Munich/Frankfurt: Puma SE is counting on the trend of sneakers invading schools and offices to continue unabated, bolstering its growth as an independent company.
The German sportswear company said Monday it expects operating profit to rise by as much as one-third this year as its sneakers and hoodies find their way into more young shoppers’ wardrobes.
The forecast comes after majority owner Kering SA last month said it plans to pass on most of its stake to investors to focus on luxury brands like Gucci, with shareholders voting on the proposal on 26 April. While that means more than half of Puma’s shares will be traded freely, they have fallen since then because the announcement ended speculation about a possible takeover of the sportswear company.
Booming demand for suede sneakers, classic tracksuits and other “athleisure" wear helped the company surpass €4 billion ($4.9 billion) in sales for the first time, as Nike Inc. and Under Armour Inc. in the US are losing ground. Puma recently added actress Selena Gomez to its sponsorship roster alongside singer Rihanna as it shifts marketing expenses away from television to online media.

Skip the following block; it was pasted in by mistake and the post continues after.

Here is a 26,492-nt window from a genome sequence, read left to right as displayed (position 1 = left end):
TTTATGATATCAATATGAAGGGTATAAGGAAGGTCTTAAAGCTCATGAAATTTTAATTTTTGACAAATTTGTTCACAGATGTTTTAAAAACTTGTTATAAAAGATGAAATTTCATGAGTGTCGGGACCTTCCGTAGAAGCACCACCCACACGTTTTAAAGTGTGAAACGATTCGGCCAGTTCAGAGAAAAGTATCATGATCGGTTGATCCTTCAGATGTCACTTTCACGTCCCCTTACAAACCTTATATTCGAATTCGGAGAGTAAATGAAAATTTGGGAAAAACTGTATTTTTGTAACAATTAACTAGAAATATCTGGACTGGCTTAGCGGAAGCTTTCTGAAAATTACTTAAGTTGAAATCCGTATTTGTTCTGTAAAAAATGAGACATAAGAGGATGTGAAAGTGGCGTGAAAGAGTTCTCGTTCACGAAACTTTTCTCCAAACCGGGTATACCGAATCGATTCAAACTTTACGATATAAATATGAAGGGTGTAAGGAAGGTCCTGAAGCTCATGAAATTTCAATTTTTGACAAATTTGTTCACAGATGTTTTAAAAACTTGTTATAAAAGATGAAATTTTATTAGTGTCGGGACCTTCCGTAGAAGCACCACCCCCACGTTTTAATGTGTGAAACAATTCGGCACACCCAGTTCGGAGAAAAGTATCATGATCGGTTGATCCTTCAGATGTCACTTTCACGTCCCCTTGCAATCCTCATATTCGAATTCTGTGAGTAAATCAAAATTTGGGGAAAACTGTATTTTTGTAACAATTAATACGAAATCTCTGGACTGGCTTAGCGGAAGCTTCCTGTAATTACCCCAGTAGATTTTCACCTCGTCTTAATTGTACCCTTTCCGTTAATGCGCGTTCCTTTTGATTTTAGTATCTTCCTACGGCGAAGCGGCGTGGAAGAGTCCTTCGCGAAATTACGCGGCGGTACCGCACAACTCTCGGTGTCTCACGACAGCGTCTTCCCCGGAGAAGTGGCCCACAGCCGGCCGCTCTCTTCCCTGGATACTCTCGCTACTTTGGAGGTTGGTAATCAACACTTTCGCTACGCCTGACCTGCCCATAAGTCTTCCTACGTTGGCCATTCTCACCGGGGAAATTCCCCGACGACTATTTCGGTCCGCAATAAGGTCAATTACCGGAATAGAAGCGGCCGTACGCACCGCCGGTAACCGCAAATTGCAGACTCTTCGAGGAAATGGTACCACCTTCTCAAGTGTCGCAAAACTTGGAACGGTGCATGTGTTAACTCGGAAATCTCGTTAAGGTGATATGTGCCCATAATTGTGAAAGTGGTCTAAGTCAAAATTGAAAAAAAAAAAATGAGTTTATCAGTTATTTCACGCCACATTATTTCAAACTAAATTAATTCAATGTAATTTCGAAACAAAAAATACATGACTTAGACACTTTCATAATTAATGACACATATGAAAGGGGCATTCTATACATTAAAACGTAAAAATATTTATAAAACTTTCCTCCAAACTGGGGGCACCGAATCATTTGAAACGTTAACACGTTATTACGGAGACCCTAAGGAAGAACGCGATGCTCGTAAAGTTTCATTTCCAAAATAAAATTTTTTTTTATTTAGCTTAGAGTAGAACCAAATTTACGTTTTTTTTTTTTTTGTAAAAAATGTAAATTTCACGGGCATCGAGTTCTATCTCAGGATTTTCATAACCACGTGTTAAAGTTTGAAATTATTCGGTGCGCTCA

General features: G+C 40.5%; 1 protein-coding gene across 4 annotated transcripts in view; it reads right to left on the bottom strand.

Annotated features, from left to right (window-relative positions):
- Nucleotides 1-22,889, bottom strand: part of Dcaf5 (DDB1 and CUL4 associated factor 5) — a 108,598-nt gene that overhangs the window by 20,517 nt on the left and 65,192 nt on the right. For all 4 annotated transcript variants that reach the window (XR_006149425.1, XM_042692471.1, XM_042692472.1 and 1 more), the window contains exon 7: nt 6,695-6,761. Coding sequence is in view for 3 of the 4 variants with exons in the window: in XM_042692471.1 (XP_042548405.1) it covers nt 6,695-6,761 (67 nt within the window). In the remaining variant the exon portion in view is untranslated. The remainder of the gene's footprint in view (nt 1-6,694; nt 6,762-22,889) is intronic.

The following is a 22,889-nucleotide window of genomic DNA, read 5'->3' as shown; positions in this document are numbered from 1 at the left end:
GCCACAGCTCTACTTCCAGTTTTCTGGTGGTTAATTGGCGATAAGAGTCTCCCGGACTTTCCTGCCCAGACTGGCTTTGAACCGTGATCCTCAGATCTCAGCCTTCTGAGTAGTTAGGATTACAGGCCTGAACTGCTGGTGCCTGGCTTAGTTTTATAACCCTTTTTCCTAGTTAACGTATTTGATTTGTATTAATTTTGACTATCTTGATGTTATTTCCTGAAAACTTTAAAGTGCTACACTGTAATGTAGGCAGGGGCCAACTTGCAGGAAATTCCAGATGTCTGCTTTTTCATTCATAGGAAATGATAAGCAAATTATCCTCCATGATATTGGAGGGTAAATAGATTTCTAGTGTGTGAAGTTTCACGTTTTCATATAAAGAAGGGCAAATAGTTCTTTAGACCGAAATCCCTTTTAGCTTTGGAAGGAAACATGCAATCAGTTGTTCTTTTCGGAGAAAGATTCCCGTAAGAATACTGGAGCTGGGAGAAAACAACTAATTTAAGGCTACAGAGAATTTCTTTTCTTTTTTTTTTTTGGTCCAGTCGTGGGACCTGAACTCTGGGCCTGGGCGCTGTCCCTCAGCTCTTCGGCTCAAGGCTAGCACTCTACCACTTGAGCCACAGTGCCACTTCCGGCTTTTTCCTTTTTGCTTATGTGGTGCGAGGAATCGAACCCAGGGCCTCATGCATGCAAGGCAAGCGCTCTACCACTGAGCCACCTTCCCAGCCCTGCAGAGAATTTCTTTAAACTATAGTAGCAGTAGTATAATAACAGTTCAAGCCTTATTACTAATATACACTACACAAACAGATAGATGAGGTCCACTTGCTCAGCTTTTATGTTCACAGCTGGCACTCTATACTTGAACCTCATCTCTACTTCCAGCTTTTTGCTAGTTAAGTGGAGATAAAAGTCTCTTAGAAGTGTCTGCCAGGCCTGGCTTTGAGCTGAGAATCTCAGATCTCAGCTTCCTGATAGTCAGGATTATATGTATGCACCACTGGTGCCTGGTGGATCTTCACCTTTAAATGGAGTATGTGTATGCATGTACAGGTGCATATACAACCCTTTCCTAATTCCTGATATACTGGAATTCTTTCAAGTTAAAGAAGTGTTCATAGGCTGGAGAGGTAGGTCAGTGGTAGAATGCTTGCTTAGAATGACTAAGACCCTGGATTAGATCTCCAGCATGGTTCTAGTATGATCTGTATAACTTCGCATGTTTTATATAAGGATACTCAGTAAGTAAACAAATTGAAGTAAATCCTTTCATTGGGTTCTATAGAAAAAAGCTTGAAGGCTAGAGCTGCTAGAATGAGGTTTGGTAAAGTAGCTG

The company had put a lot of hope in its sponsorship of the Italian national soccer team, but after it failed to qualify for the 2018 FIFA World Cup, that deal will bring in significantly less money for the company, chief executive officer Bjoern Gulden told reporters Monday. Puma has added the Senegalese national team to its roster, but doesn’t expect that partnership to be as lucrative as its relationship with Italy could have been.
“Italy not qualifying of course was tough for us, because—as you can imagine—you prepare for a World Cup not after qualification," he said.
The strength of the euro cut sales by 6% in the fourth quarter of 2017. Gulden said he expects the trend to worsen in the first quarter of 2018, but the company is factoring that into its forecast.
Puma in October lifted its forecast for earnings before interest and taxes, and results published Monday clearly beat that guidance. Bloomberg